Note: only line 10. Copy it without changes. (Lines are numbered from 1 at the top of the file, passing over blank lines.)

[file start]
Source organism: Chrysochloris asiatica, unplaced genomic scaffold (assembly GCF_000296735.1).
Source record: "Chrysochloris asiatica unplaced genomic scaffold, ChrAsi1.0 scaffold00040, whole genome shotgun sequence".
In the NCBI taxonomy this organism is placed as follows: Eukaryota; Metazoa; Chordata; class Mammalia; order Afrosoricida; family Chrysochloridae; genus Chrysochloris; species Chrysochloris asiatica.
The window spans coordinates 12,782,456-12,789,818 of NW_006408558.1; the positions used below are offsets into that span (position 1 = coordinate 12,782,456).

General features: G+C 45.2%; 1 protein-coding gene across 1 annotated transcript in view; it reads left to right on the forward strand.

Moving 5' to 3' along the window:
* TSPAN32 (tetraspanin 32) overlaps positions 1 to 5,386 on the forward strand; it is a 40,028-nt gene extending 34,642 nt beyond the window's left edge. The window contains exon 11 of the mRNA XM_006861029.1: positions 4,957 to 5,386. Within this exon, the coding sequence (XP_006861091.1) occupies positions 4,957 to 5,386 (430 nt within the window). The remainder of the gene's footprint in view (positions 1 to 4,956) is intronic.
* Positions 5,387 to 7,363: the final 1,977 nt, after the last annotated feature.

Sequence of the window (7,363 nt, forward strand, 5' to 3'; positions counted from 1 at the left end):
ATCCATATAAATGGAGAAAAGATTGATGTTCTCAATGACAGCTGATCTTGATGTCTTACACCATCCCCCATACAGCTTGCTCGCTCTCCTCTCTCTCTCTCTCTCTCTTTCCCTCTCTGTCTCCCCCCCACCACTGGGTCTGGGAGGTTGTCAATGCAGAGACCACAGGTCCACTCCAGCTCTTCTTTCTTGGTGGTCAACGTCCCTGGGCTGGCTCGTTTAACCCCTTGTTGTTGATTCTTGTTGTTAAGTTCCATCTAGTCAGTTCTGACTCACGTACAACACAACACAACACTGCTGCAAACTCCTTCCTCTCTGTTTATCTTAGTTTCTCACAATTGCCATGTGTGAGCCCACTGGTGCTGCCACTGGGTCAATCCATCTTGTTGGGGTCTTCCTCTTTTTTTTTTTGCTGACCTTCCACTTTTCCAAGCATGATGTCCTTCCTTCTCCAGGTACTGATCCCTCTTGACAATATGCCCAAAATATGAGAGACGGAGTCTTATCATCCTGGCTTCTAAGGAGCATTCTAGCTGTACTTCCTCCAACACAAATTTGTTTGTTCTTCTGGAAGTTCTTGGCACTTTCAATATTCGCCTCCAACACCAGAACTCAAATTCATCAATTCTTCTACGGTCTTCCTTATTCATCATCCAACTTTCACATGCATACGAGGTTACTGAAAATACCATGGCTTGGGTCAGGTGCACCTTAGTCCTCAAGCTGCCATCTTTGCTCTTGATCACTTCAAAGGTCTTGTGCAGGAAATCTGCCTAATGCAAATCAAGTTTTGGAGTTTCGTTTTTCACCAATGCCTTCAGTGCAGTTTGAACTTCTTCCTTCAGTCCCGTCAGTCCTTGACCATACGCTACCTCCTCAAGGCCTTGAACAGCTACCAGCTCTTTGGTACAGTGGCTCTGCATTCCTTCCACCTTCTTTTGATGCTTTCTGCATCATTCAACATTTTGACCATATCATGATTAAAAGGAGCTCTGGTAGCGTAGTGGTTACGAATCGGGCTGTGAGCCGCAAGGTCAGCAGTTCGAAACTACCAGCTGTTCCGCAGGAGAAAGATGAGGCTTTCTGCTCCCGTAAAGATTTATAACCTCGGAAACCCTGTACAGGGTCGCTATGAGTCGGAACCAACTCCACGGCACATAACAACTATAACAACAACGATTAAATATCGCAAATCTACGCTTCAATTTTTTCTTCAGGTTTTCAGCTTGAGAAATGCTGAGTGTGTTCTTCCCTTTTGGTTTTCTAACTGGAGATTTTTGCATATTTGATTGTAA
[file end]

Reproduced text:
ATCCATATAAATGGAGAAAAGATTGATGTTCTCAATGACAGCTGATCTTGATGTCTTACACCATCCCCCATACAGCTTGCTCGCTCTCCTCTCTCTCTCTCTCTCTCTTTCCCTCTCTGTCTCCCCCCCACCACTGGGTCTGGGAGGTTGTCAATGCAGAGACCACAGGTCCACTCCAGCTCTTCTTTCTTGGTGGTCAACGTCCCTGGGCTGGCTCGTTTAACCCCTTGTTGTTGATTCTTGTTGTTAAGTTCCATCTAGTCAGTTCTGACTCACGTACAACACAACACAACACTGCTGCAAACTCCTTCCTCTCTGTTTATCTTAGTTTCTCACAATTGCCATGTGTGAGCCCACTGGTGCTGCCACTGGGTCAATCCATCTTGTTGGGGTCTTCCTCTTTTTTTTTTTGCTGACCTTCCACTTTTCCAAGCATGATGTCCTTCCTTCTCCAGGTACTGATCCCTCTTGACAATATGCCCAAAATATGAGAGACGGAGTCTTATCATCCTGGCTTCTAAGGAGCATTCTAGCTGTACTTCCTCCAACACAAATTTGTTTGTTCTTCTGGAAGTTCTTGGCACTTTCAATATTCGCCTCCAACACCAGAACTCAAATTCATCAATTCTTCTACGGTCTTCCTTATTCATCATCCAACTTTCACATGCATACGAGGTTACTGAAAATACCATGGCTTGGGTCAGGTGCACCTTAGTCCTCAAGCTGCCATCTTTGCTCTTGATCACTTCAAAGGTCTTGTGCAGGAAATCTGCCTAATGCAAATCAAGTTTTGGAGTTTCGTTTTTCACCAATGCCTTCAGTGCAGTTTGAACTTCTTCCTTCAGTCCCGTCAGTCCTTGACCATACGCTACCTCCTCAAGGCCTTGAACAGCTACCAGCTCTTTGGTACAGTGGCTCTGCATTCCTTCCACCTTCTTTTGATGCTTTCTGCATCATTCAACATTTTGACCATATCATGATTAAAAGGAGCTCTGGTAGCGTAGTGGTTACGAATCGGGCTGTGAGCCGCAAGGTCAGCAGTTCGAAACTACCAGCTGTTCCGCAGGAGAAAGATGAGGCTTTCTGCTCCCGTAAAGATTTATAACCTCGGAAACCCTGTACAGGGTCGCTATGAGTCGGAACCAACTCCACGGCACATAACAACTATAACAACAACGATTAAATATCGCAAATCTACGCTTCAATTTTTTCTTCAGGTTTTCAGCTTGAGAAATGCTGAGTGTGTTCTTCCCTTTTGGTTTTCTAACTGGAGATTTTTGCATATTTGATTGTAA